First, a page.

US Defense Chief, in First, to Visit China's Aircraft Carrier
By Phil Stewart 7 April 2014
TOKYO — U.S. Defense Secretary Chuck Hagel will visit China’s sole aircraft carrier when he arrives in the country on Monday, a U.S. official said, in an unprecedented opening by Beijing to a potent symbol of its military buildup.
The official believed Hagel would be the first official visitor from outside China to be allowed on board the Liaoning, although that could not be immediately confirmed.
China’s Defense Ministry did not immediately respond to a request for comment although Chinese state television noted Hagel would visit the ship. Chinese security experts said Beijing could be trying to quell U.S. criticism that it was not transparent about its military modernization.
Hagel’s planned carrier visit, which will come at the start of his three-day trip to China, was quietly approved by Beijing at Washington’s request, the U.S. official said, speaking on condition of anonymity.
The 60,000-tonne Liaoning, a Soviet-era vessel bought from Ukraine in 1998 and re-fitted in a Chinese shipyard, is seen as a symbol of Beijing’s growing naval power and ambition for greater global influence.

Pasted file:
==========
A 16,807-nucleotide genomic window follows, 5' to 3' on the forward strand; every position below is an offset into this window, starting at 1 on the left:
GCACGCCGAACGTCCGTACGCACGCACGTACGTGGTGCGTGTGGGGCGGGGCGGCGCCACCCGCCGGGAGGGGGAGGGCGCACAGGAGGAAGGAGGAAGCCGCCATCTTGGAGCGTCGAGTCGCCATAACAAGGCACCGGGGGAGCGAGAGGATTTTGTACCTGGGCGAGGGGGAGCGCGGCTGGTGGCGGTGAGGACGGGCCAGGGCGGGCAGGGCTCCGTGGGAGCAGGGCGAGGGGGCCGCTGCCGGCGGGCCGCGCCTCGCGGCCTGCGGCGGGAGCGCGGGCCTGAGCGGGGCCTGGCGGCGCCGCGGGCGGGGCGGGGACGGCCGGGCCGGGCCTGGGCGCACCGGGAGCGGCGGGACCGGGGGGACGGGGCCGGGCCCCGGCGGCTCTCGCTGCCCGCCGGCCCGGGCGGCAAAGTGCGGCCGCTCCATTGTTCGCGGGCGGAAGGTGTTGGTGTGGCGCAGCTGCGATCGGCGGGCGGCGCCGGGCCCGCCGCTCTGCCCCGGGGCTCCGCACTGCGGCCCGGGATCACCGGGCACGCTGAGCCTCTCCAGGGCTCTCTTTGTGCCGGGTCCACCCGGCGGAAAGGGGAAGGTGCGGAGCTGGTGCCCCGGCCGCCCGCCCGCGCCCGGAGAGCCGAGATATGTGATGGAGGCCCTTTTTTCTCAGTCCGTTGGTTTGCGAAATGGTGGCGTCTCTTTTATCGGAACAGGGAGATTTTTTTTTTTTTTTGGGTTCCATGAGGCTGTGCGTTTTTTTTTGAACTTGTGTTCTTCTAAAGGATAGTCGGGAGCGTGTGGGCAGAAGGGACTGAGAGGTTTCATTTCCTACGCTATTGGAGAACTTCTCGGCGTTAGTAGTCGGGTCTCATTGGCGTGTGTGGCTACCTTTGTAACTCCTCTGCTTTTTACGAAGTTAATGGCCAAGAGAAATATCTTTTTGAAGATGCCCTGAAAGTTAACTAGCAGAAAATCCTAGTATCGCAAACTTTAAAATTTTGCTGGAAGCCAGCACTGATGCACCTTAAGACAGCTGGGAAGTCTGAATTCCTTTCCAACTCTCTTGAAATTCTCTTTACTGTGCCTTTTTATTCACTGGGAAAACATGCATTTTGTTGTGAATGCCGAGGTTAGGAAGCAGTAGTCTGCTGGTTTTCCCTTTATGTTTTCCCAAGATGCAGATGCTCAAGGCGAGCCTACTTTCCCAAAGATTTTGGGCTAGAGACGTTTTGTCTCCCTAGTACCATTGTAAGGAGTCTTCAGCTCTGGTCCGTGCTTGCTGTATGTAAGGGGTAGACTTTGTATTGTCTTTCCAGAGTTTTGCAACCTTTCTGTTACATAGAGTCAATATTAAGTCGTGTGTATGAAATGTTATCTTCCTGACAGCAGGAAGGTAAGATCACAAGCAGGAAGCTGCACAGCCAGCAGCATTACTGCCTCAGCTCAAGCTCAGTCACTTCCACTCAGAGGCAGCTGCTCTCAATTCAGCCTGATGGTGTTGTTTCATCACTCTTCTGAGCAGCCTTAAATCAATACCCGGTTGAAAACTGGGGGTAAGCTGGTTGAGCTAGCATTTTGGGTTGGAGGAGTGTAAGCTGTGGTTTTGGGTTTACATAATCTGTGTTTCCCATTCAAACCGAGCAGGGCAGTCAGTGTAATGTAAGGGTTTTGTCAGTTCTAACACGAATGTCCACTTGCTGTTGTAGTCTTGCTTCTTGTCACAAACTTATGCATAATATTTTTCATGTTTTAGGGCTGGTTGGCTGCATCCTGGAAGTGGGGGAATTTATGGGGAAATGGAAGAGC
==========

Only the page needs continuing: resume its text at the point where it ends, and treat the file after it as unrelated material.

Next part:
The carrier has yet to become fully operational, however, and military experts say it could be decades before China catches up to the far superior and larger U.S. carriers – if ever.
Hagel will fly to China’s port city of Qingdao after a trip to Japan, and then head to a Chinese naval base. While there, he will visit the Liaoning, the U.S. official said.
Reporters traveling with Hagel were not expected to accompany him on the vessel, in what would also be a rare visit to a sensitive Chinese military site.
“It’s a sign of openness, of sincerity, that China has nothing to hide and wants to improve military relations with the United States,” said Ni Lexiong, a naval expert at the Shanghai University of Political Science and Law.
“It will also be a good opportunity for the Americans to see the difference between the Liaoning and their aircraft carriers,” Ni said, referring to the technological gulf between the two countries.
China Gets Regular Access
Chinese military brass are no strangers to U.S. warships, including aircraft carriers.
Officers from the People’s Liberation Army are routinely flown to U.S. aircraft carriers en route to occasional port stops in Hong Kong, according to U.S. military officials.
Their U.S. counterparts provide tours of the ship and flight deck during operations – efforts U.S. diplomats say are geared to nudging China towards greater transparency about its own capabilities.
Ian Storey, a Singapore-based regional security expert, said Hagel’s visit would be “long on symbolism but short on actual operational capabilities”.
“By showing him a vessel that was built in Ukraine in the 1980s and remains only a training platform that is still not fully operational, the Chinese will be keeping him away from their more sensitive capabilities, such as their missile programs or submarine fleets,” said Storey, of Singapore’s Institute of South East Asian Studies.